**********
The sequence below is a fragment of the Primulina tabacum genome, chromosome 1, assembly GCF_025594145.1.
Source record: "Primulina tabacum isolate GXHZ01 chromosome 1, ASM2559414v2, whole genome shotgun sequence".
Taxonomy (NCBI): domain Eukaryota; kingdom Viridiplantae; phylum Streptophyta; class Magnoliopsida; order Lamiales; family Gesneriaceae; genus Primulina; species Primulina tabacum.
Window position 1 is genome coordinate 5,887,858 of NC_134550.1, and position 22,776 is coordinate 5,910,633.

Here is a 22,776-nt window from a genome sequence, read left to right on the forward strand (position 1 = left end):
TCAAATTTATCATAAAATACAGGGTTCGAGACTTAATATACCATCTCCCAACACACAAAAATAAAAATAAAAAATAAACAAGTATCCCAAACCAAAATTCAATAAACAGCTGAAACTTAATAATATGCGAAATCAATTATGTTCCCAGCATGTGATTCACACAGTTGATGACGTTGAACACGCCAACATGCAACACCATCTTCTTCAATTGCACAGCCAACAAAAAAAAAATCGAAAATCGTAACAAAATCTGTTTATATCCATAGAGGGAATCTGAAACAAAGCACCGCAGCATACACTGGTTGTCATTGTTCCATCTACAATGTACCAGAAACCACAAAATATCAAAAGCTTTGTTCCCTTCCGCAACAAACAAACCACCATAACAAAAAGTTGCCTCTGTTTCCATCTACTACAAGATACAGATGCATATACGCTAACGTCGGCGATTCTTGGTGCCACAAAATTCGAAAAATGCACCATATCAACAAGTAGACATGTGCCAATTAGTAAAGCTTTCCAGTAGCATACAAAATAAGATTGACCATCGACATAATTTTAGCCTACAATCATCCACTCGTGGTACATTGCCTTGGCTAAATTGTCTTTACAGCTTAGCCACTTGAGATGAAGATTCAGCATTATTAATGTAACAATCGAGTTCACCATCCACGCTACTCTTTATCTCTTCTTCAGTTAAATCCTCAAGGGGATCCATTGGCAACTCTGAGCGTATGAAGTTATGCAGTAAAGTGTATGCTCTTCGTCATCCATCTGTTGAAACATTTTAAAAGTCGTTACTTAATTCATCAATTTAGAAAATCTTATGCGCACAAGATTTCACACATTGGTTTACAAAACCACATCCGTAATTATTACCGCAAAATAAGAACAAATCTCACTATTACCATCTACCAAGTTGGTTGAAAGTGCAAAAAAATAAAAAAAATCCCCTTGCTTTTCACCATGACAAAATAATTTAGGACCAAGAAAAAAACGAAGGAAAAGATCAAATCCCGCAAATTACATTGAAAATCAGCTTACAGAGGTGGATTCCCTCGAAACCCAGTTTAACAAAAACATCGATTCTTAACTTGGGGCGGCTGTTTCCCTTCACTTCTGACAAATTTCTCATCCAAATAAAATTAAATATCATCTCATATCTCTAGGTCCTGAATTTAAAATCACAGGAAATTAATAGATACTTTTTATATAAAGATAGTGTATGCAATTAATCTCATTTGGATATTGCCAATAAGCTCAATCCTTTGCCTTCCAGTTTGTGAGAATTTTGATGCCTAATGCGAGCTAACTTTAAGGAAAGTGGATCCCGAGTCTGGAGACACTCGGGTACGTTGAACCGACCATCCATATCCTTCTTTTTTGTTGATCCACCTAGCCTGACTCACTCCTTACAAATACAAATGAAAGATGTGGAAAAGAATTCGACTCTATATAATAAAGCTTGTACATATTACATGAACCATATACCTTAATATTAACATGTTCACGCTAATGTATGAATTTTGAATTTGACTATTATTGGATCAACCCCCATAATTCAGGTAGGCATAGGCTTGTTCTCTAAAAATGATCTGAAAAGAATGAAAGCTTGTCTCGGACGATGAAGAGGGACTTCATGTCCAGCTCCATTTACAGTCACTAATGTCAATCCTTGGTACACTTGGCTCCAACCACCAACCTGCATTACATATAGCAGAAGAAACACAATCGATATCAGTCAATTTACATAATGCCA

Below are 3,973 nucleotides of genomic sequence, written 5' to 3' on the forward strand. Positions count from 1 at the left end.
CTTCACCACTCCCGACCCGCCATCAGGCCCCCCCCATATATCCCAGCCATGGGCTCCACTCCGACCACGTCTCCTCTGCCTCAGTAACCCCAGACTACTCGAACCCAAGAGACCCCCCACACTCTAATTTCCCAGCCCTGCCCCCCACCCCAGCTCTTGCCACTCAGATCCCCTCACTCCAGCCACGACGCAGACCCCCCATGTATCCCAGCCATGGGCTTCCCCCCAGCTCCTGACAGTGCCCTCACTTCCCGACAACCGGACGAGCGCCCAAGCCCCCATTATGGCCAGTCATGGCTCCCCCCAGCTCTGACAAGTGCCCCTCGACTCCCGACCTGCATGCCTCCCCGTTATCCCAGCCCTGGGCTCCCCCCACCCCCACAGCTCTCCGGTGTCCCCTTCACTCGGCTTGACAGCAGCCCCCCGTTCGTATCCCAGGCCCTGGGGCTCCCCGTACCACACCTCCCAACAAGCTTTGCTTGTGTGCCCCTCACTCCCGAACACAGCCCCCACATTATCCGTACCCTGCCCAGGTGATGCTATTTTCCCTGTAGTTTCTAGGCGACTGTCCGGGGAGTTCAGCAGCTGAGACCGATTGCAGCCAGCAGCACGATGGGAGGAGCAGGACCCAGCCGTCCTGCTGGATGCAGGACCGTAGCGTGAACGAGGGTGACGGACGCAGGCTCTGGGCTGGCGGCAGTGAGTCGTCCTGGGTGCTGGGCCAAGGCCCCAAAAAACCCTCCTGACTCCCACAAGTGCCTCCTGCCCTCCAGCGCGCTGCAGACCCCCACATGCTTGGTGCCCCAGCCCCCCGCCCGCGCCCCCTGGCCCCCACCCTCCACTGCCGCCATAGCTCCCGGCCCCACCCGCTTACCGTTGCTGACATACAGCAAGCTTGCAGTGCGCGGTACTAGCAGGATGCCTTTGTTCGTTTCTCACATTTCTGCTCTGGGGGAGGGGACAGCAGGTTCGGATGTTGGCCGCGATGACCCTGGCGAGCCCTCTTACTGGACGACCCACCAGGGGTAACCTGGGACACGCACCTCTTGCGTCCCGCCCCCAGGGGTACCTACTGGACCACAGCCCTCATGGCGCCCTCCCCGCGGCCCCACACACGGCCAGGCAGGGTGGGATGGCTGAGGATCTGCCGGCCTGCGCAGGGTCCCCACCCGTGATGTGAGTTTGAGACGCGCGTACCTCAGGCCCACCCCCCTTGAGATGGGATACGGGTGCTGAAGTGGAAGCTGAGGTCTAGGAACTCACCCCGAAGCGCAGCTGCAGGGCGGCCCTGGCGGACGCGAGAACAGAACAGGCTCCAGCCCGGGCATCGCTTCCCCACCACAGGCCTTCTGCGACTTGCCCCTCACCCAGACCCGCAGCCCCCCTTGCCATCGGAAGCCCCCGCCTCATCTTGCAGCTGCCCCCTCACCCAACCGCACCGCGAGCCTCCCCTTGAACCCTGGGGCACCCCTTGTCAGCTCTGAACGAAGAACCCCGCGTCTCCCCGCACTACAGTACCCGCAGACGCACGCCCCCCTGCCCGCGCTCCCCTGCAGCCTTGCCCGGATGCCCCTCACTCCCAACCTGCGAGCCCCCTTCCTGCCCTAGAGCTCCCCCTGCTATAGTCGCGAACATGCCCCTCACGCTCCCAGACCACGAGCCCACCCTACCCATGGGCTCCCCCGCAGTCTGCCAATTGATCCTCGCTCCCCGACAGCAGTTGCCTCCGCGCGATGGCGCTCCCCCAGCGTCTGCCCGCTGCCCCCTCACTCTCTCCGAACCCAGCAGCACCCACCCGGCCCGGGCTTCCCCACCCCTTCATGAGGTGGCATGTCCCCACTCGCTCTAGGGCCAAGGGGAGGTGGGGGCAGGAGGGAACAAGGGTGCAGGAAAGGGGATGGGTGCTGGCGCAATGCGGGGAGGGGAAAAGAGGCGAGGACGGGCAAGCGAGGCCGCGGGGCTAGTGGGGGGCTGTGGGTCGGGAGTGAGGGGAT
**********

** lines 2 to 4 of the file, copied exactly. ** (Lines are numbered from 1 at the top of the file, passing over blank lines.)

Source record: "Primulina tabacum isolate GXHZ01 chromosome 1, ASM2559414v2, whole genome shotgun sequence".
Taxonomy (NCBI): domain Eukaryota; kingdom Viridiplantae; phylum Streptophyta; class Magnoliopsida; order Lamiales; family Gesneriaceae; genus Primulina; species Primulina tabacum.
Window position 1 is genome coordinate 5,887,858 of NC_134550.1, and position 22,776 is coordinate 5,910,633.